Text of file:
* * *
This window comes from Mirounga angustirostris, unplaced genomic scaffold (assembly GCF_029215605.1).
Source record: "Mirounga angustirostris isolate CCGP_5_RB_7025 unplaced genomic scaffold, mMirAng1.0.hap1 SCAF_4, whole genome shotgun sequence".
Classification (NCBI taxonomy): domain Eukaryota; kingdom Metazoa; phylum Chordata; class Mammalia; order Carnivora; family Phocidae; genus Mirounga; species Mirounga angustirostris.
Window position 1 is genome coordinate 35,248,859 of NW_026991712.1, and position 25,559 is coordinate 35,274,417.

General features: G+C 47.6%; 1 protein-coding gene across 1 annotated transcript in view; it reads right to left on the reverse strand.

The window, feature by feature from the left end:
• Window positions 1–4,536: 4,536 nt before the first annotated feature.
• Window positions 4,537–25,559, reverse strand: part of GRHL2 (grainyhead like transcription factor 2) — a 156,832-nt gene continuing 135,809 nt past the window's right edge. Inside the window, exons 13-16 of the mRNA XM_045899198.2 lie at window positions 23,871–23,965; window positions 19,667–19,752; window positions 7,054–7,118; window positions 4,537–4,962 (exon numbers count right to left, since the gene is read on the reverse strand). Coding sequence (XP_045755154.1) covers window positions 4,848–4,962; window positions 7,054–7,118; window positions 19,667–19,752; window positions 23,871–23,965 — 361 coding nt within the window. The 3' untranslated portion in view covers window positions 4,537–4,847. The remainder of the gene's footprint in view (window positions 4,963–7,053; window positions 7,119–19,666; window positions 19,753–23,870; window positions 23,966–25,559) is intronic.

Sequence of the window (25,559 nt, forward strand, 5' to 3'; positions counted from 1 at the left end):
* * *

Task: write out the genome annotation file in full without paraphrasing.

This window comes from Mirounga angustirostris, unplaced genomic scaffold (assembly GCF_029215605.1).
Source record: "Mirounga angustirostris isolate CCGP_5_RB_7025 unplaced genomic scaffold, mMirAng1.0.hap1 SCAF_4, whole genome shotgun sequence".
Classification (NCBI taxonomy): domain Eukaryota; kingdom Metazoa; phylum Chordata; class Mammalia; order Carnivora; family Phocidae; genus Mirounga; species Mirounga angustirostris.
Window position 1 is genome coordinate 35,248,859 of NW_026991712.1, and position 25,559 is coordinate 35,274,417.

General features: G+C 47.6%; 1 protein-coding gene across 1 annotated transcript in view; it reads right to left on the reverse strand.

The window, feature by feature from the left end:
• Window positions 1–4,536: 4,536 nt before the first annotated feature.
• Window positions 4,537–25,559, reverse strand: part of GRHL2 (grainyhead like transcription factor 2) — a 156,832-nt gene continuing 135,809 nt past the window's right edge. Inside the window, exons 13-16 of the mRNA XM_045899198.2 lie at window positions 23,871–23,965; window positions 19,667–19,752; window positions 7,054–7,118; window positions 4,537–4,962 (exon numbers count right to left, since the gene is read on the reverse strand). Coding sequence (XP_045755154.1) covers window positions 4,848–4,962; window positions 7,054–7,118; window positions 19,667–19,752; window positions 23,871–23,965 — 361 coding nt within the window. The 3' untranslated portion in view covers window positions 4,537–4,847. The remainder of the gene's footprint in view (window positions 4,963–7,053; window positions 7,119–19,666; window positions 19,753–23,870; window positions 23,966–25,559) is intronic.

Sequence of the window (25,559 nt, forward strand, 5' to 3'; positions counted from 1 at the left end):